I’ll repeat it: Their image quality isn’t going to amaze by; in fact, it’d surprising if they even meet your expectations if you’re comparing them to one of your smartphone’s images. For enabling video calls and taking selfies, the two pricier slates come equipped with a 5MP sensor, while the cheaper model settles for a 2MP sensor. Again, they’re made for basic use and aren’t capable enough to take your Instagram-worthy selfies.
Connectivity & Ports
No matter which tablet you pick, you’re sure to get the basic setup of Wi-Fi and Bluetooth for connectivity inside your office or home. Only the T290 uses the older Bluetooth 4.2 standard against 5.0 on the other two, but that shouldn’t matter much on regular use. Apart from this, you can get LTE-enabled variants of all these devices, in case you travel a lot and would like to keep your tablet connected when on the move.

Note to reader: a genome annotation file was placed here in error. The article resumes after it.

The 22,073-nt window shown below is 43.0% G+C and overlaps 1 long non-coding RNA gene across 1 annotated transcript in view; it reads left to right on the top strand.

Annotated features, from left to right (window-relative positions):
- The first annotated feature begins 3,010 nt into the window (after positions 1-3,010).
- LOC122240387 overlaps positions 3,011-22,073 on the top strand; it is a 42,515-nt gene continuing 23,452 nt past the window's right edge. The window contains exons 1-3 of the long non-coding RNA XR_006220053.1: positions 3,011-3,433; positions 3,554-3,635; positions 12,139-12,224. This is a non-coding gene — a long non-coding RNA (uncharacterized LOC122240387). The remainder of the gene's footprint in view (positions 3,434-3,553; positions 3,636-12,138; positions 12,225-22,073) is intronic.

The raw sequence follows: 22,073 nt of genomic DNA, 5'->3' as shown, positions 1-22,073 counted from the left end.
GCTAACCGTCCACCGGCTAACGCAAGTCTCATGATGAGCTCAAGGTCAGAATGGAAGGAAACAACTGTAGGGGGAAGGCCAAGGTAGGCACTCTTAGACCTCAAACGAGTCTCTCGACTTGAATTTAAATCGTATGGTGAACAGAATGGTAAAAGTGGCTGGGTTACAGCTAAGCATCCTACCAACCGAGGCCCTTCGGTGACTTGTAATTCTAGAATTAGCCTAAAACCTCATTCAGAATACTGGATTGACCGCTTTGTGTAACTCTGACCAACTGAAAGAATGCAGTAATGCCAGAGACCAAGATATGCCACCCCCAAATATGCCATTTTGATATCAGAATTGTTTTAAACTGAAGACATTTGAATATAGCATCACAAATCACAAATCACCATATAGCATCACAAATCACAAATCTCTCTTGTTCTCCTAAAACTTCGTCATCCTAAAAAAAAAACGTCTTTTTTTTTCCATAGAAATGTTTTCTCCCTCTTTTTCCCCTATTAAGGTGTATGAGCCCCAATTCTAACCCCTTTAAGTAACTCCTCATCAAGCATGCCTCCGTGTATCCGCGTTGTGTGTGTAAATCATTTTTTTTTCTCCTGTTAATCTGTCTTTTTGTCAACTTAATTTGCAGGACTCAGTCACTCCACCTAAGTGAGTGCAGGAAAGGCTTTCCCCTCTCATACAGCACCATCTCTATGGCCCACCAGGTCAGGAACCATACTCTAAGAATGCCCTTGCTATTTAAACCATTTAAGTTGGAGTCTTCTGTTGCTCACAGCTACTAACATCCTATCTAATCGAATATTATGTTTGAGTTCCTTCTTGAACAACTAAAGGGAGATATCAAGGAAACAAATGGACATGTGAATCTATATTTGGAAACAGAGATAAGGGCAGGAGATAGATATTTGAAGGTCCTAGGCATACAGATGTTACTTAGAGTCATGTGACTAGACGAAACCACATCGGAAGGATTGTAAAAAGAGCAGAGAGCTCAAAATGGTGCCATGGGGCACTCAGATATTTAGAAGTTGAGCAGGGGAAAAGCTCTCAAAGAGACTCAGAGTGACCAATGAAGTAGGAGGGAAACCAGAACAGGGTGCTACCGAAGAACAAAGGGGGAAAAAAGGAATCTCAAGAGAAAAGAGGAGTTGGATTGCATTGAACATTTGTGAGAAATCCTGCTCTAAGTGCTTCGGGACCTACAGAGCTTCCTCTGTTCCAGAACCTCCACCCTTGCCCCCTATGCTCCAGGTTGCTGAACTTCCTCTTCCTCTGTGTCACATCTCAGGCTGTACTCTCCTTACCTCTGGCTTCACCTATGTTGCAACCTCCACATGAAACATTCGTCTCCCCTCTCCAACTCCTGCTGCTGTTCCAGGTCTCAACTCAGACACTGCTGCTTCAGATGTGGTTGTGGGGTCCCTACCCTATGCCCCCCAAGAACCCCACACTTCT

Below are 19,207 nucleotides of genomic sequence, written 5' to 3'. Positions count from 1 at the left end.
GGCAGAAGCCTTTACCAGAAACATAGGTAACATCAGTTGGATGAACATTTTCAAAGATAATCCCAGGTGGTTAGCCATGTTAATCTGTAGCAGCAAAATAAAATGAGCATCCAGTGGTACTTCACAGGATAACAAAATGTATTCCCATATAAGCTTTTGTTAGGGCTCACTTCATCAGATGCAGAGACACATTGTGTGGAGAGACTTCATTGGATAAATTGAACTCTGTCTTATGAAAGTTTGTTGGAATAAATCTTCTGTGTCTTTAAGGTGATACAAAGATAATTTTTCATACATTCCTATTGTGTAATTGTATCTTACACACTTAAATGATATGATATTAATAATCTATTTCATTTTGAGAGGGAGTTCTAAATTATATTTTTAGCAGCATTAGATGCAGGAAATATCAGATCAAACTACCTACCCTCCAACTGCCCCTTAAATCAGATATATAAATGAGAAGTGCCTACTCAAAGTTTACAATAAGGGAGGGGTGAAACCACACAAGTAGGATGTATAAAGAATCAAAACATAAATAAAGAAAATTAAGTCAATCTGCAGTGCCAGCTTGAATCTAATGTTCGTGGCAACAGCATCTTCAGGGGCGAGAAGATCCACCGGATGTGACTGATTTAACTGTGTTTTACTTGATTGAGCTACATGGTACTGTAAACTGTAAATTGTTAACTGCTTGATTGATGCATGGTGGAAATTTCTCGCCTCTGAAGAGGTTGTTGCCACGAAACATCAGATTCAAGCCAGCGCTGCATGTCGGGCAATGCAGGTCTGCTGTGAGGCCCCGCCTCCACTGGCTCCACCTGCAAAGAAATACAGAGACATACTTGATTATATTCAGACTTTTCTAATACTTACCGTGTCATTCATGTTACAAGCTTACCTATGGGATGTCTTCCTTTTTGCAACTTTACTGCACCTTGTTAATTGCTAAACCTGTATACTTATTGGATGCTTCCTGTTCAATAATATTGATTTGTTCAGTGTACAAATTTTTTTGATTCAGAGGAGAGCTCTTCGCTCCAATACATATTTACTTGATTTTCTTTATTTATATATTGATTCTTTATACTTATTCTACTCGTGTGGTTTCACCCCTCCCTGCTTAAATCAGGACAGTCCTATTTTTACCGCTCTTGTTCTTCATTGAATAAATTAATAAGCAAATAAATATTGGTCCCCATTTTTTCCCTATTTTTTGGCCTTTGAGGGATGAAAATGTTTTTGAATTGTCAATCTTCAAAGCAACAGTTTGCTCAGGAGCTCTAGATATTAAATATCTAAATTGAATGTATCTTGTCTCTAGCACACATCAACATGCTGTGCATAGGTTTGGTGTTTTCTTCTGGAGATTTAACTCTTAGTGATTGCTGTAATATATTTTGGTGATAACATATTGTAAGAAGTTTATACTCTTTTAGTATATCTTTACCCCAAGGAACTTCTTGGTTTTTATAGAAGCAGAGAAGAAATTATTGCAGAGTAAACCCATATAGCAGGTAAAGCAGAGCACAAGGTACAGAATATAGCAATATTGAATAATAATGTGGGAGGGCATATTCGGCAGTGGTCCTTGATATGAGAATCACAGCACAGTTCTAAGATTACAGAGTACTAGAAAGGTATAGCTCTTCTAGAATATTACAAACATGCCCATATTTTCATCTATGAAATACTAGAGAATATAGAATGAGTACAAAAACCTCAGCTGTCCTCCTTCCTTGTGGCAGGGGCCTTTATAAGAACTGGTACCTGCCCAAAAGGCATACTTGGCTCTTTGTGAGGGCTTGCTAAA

Thankfully, Samsung has decided to keep the 3.5mm audio jack on all these tablets, so you don’t need to dump your wired headphones just yet. You can always use your fancy pair of Bluetooth earbuds, but the wired option has its own benefits, leading many to hold on to their older devices for longer. Well, you can get the newer 8.4-inch machine, and you’d still get the physical connection port.
Besides that, only the 2020 and the 2019 Tab with the S Pen use the more modern USB Type-C port, while the T290 sticks to the conventional micro-USB input. If you’re getting a new tablet, then you must avoid getting the older port technology at this point. It is not worth getting a device for which you’ll have to invest in a particular set of accessories, especially when it’s a matter of time before the port is entirely killed. USB-C embraces the convenience of universal compatibility, which is what you should be looking for.